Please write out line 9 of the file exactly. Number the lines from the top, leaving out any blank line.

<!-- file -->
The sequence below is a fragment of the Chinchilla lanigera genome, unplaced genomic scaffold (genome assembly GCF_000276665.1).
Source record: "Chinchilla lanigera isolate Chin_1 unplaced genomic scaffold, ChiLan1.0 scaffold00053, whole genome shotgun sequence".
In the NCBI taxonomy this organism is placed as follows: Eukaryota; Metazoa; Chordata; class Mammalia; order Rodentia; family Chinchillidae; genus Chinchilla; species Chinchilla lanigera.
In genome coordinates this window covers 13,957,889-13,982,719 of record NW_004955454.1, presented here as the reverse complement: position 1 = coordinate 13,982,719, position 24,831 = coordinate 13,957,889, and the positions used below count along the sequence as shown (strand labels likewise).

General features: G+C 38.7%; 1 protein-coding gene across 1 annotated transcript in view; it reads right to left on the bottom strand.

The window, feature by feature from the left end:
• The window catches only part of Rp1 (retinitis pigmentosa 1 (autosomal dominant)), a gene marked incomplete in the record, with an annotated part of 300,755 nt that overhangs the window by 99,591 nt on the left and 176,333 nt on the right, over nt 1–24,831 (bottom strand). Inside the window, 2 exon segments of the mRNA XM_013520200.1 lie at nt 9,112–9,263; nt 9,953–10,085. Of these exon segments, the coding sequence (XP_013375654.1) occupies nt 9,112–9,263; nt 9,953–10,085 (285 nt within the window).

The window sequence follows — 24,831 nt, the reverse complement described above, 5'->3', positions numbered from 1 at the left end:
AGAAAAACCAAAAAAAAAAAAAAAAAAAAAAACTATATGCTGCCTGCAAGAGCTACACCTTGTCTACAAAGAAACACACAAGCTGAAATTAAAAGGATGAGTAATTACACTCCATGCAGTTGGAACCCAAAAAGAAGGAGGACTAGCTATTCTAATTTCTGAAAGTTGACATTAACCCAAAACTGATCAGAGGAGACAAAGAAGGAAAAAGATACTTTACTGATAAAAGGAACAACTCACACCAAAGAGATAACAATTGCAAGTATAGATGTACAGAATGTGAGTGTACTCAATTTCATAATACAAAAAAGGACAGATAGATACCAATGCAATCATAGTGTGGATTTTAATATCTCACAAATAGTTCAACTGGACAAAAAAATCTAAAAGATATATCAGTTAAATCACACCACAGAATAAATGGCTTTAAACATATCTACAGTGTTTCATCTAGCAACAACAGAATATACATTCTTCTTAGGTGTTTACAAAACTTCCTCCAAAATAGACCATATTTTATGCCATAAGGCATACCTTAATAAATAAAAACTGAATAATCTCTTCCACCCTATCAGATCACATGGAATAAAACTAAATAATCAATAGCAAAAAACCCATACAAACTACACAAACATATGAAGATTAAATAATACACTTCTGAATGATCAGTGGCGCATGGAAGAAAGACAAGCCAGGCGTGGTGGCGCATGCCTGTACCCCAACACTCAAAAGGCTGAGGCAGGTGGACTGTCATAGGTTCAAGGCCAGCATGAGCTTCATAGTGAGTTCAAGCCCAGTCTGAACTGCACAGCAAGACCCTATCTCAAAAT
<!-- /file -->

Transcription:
AGAAAAACCAAAAAAAAAAAAAAAAAAAAAAACTATATGCTGCCTGCAAGAGCTACACCTTGTCTACAAAGAAACACACAAGCTGAAATTAAAAGGATGAGTAATTACACTCCATGCAGTTGGAACCCAAAAAGAAGGAGGACTAGCTATTCTAATTTCTGAAAGTTGACATTAACCCAAAACTGATCAGAGGAGACAAAGAAGGAAAAAGATACTTTACTGATAAAAGGAACAACTCACACCAAAGAGATAACAATTGCAAGTATAGATGTACAGAATGTGAGTGTACTCAATTTCATAATACAAAAAAGGACAGATAGATACCAATGCAATCATAGTGTGGATTTTAATATCTCACAAATAGTTCAACTGGACAAAAAAATCTAAAAGATATATCAGTTAAATCACACCACAGAATAAATGGCTTTAAACATATCTACAGTGTTTCATCTAGCAACAACAGAATATACATTCTTCTTAGGTGTTTACAAAACTTCCTCCAAAATAGACCATATTTTATGCCATAAGGCATACCTTAATAAATAAAAACTGAATAATCTCTTCCACCCTATCAGATCACATGGAATAAAACTAAATAATCAATAGCAAAAAACCCATACAAACTACACAAACATATGAAGATTAAATAATACACTTCTGAATGATCAGTGGCGCATGGAAGAAAGACAAGCCAGGCGTGGTGGCGCATGCCTGTACCCCAACACTCAAAAGGCTGAGGCAGGTGGACTGTCATAGGTTCAAGGCCAGCATGAGCTTCATAGTGAGTTCAAGCCCAGTCTGAACTGCACAGCAAGACCCTATCTCAAAAT